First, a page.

Intro to digital 101

StarBand Communications Inc. is doing its part to close the digital divide. In September, the McLean, Va.-based company loaded satellite equipment and computers on the backs of mules and sent them 8 miles down to the bottom of the Grand Canyon to hook up the Havasupai Indian tribe that lives there to its two-way, high-speed, always-on, satellite-based Internet service.

StarBand, which officially launched its service last week, worked with Northern Arizona University and the Southwest Navajo Nation Virtual Alliance to link 120 Navajo, Hopi and Havasupai reservations to its service.

"The tribe's remote location made it difficult to access technology, which made it hard to get college degrees," said Sally Tilousi, director of the tribe's Head Start school.

The Havasupai tribe is just one of the remote groups that StarBand will be able to reach with super-fast Internet service. With uplinks to satellites whose signals blanket the nation, StarBand can reach mountains in Montana and deserts in California, places no cable operator has chosen to lay fiber.

A subsidiary of Israeli satellite company Gilat Satellite Networks, the company was formerly named Gilat-to-Home. It launched last week with the slogan "Just Look Up" because anyone with a southern view will be able to have broadband Internet access, said StarBand President David Trachtenberg.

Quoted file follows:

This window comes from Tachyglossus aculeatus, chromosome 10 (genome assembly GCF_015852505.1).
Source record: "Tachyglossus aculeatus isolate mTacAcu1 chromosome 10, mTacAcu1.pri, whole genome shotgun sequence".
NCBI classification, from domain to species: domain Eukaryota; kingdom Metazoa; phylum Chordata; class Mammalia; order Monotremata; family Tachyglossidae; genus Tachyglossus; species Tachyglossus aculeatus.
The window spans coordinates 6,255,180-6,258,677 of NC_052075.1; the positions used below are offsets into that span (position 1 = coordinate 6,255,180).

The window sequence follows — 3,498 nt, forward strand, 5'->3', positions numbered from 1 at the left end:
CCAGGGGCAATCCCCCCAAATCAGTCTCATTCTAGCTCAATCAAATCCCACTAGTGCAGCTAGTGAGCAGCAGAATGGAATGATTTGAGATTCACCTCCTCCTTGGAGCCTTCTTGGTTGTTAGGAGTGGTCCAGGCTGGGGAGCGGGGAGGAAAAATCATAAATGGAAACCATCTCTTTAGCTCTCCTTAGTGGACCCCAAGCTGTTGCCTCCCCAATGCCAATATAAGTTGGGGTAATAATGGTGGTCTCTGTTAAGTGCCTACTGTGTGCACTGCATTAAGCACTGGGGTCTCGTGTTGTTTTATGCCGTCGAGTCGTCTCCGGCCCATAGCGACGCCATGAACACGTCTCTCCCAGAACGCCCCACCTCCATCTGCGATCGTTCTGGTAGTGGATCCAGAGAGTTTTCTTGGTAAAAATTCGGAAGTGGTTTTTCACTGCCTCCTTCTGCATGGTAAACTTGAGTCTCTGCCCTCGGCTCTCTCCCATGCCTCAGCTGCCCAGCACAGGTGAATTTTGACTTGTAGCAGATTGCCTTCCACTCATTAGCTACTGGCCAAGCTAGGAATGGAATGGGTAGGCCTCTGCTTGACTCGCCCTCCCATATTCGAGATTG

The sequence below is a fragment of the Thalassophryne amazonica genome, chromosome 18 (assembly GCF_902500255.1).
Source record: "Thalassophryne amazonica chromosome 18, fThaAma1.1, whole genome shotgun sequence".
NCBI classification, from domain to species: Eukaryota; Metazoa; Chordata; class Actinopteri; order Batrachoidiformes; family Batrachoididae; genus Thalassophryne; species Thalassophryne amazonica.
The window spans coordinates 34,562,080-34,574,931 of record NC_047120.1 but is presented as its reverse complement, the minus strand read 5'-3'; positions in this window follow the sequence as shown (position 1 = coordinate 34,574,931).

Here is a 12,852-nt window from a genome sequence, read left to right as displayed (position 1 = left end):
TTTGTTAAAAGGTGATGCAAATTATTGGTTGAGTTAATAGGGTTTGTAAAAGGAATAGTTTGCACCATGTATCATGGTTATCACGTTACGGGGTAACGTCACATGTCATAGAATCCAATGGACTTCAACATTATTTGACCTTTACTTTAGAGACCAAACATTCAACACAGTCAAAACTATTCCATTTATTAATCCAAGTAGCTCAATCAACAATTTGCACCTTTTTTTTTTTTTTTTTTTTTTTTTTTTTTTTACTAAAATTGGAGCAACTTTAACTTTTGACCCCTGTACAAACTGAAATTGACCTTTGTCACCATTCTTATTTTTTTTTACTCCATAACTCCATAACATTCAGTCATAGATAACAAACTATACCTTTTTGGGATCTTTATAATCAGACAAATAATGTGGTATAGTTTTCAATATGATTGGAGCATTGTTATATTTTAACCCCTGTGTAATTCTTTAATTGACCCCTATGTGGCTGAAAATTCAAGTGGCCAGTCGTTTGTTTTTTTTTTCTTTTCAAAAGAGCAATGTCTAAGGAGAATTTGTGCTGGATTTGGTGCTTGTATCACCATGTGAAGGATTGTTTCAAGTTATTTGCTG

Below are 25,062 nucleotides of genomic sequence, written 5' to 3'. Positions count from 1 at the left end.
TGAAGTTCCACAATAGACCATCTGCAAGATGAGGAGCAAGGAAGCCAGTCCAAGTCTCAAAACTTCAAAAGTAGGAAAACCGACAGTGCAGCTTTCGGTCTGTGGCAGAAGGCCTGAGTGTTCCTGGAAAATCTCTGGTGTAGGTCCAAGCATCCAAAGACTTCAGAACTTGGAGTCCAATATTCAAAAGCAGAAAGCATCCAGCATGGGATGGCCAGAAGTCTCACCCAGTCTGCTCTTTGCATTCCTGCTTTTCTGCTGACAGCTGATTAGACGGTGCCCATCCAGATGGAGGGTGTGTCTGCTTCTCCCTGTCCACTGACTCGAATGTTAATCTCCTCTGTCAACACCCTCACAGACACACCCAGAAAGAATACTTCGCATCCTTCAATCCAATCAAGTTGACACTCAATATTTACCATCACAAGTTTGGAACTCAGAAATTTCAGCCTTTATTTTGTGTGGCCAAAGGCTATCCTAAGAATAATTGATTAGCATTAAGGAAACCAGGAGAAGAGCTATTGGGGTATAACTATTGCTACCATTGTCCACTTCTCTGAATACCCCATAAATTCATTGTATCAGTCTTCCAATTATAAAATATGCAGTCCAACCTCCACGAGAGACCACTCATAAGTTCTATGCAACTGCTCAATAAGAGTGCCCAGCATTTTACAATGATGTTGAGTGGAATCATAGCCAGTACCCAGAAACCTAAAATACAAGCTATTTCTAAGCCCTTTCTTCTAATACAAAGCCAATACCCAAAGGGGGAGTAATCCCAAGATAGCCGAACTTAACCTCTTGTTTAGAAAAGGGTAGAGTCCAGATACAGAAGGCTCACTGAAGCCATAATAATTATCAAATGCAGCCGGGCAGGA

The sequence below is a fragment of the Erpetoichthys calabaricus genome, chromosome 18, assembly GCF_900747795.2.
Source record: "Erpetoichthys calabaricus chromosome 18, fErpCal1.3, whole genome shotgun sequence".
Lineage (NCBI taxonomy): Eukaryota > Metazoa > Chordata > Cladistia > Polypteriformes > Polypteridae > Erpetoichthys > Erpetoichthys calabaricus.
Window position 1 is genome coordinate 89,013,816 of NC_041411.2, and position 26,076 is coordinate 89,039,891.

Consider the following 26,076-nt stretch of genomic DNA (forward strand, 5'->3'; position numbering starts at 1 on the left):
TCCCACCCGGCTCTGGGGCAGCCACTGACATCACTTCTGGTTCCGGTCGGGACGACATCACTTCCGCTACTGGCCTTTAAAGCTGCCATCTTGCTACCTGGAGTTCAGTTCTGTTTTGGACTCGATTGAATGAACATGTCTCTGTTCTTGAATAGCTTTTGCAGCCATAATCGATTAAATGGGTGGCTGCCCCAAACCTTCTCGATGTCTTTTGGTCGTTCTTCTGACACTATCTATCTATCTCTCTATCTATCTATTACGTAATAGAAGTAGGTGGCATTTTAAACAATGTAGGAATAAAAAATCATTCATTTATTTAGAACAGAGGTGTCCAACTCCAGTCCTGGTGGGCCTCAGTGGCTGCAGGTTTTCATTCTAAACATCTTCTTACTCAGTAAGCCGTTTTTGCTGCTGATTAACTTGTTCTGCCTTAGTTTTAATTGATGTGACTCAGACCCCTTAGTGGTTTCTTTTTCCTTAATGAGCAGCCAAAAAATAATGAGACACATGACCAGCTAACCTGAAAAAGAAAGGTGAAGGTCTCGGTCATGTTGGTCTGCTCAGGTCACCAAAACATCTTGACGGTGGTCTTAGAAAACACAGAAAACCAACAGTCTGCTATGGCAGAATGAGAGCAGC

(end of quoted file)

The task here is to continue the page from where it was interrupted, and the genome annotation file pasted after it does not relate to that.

The service is fast. StarBand says users will be able to download data at speeds up to 500 kb/s, 10 times faster than a 56K modem. Upload speeds average 150 kb/s. A single dish can service five to 10 computers, but too many computers on the line degrade the speed, according to StarBand Founder Zur Feldman.

StarBand's partners are EchoStar Communications Corp., Microsoft and ING Furman Selz Investors. EchoStar and Microsoft have invested $50 million each.

A StarBand subscription starts at $69.99 per month. The StarBand Model 180 is $399; installation, $199. Echostar will offer the service through its 23,000 dealers. StarBand has 7,000 stores lined up to sell the service.

Microsoft will offer the service through Radio Shack. Customers will be able to buy a Compaq PC with installed cards that will allow access to satellite Internet service. Subscription cost for the service is $59.95 per month, with a $199.95 installation fee (which is waived during the initial offer).

Contributing editor Paige Albiniak has been covering the business of television for nearly 25 years. She is a longtime contributor to Next TV, Broadcasting + Cable and Multichannel News. She concurrently serves as editorial director for entertainment marketing association Promax. She has written for such publications as TVNewsCheck, The New York Post, Variety, CBS Watch and more. Albiniak was B+C’s Los Angeles bureau chief from September 2002 to 2004, and an associate editor covering Congress and lobbying for the magazine in Washington, D.C., from January 1997-September 2002.